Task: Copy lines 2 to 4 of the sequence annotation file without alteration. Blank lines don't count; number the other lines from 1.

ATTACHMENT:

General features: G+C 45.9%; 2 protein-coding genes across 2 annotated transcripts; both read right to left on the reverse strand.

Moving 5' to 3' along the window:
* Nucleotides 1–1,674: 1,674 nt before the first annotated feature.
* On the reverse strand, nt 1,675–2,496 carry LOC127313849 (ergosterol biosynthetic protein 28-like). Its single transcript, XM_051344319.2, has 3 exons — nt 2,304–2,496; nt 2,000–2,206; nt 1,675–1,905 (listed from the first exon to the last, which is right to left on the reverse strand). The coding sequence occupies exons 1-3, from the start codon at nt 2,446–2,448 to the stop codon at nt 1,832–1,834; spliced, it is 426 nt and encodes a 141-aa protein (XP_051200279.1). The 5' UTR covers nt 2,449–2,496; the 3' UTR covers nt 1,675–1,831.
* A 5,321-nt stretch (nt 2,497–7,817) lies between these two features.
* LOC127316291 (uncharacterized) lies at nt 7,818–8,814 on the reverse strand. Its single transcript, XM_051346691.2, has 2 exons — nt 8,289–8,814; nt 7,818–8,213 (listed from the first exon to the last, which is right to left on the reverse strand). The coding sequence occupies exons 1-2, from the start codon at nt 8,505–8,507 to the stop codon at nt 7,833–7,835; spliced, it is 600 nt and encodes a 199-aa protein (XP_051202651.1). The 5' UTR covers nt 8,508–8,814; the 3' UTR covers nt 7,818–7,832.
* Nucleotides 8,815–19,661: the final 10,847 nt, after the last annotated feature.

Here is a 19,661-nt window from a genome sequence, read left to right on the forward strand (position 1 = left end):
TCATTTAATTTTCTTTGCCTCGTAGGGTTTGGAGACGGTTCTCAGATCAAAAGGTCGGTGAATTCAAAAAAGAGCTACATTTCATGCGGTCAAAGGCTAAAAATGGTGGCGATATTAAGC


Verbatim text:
Moving 5' to 3' along the window:
* Nucleotides 1–1,674: 1,674 nt before the first annotated feature.
* On the reverse strand, nt 1,675–2,496 carry LOC127313849 (ergosterol biosynthetic protein 28-like). Its single transcript, XM_051344319.2, has 3 exons — nt 2,304–2,496; nt 2,000–2,206; nt 1,675–1,905 (listed from the first exon to the last, which is right to left on the reverse strand). The coding sequence occupies exons 1-3, from the start codon at nt 2,446–2,448 to the stop codon at nt 1,832–1,834; spliced, it is 426 nt and encodes a 141-aa protein (XP_051200279.1). The 5' UTR covers nt 2,449–2,496; the 3' UTR covers nt 1,675–1,831.